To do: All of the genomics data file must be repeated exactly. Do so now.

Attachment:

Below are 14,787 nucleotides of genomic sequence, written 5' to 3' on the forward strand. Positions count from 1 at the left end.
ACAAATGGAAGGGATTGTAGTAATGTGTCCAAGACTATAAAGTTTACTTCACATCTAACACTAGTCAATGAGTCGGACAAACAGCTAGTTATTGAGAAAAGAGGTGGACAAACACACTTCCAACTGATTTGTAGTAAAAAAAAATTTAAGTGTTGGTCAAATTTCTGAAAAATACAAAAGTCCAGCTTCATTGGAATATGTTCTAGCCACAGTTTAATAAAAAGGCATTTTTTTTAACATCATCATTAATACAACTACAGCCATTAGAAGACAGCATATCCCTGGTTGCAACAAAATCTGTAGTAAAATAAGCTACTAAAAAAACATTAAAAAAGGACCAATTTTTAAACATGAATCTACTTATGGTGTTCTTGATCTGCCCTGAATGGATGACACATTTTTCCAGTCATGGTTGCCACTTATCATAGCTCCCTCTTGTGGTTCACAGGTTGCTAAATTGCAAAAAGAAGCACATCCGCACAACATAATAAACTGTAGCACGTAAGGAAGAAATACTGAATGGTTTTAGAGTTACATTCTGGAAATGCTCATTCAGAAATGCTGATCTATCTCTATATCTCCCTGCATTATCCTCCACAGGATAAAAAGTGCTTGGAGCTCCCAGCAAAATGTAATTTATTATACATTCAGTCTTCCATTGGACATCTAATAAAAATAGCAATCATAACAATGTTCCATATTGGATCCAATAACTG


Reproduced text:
Below are 14,787 nucleotides of genomic sequence, written 5' to 3' on the forward strand. Positions count from 1 at the left end.
ACAAATGGAAGGGATTGTAGTAATGTGTCCAAGACTATAAAGTTTACTTCACATCTAACACTAGTCAATGAGTCGGACAAACAGCTAGTTATTGAGAAAAGAGGTGGACAAACACACTTCCAACTGATTTGTAGTAAAAAAAAATTTAAGTGTTGGTCAAATTTCTGAAAAATACAAAAGTCCAGCTTCATTGGAATATGTTCTAGCCACAGTTTAATAAAAAGGCATTTTTTTTAACATCATCATTAATACAACTACAGCCATTAGAAGACAGCATATCCCTGGTTGCAACAAAATCTGTAGTAAAATAAGCTACTAAAAAAACATTAAAAAAGGACCAATTTTTAAACATGAATCTACTTATGGTGTTCTTGATCTGCCCTGAATGGATGACACATTTTTCCAGTCATGGTTGCCACTTATCATAGCTCCCTCTTGTGGTTCACAGGTTGCTAAATTGCAAAAAGAAGCACATCCGCACAACATAATAAACTGTAGCACGTAAGGAAGAAATACTGAATGGTTTTAGAGTTACATTCTGGAAATGCTCATTCAGAAATGCTGATCTATCTCTATATCTCCCTGCATTATCCTCCACAGGATAAAAAGTGCTTGGAGCTCCCAGCAAAATGTAATTTATTATACATTCAGTCTTCCATTGGACATCTAATAAAAATAGCAATCATAACAATGTTCCATATTGGATCCAATAACTG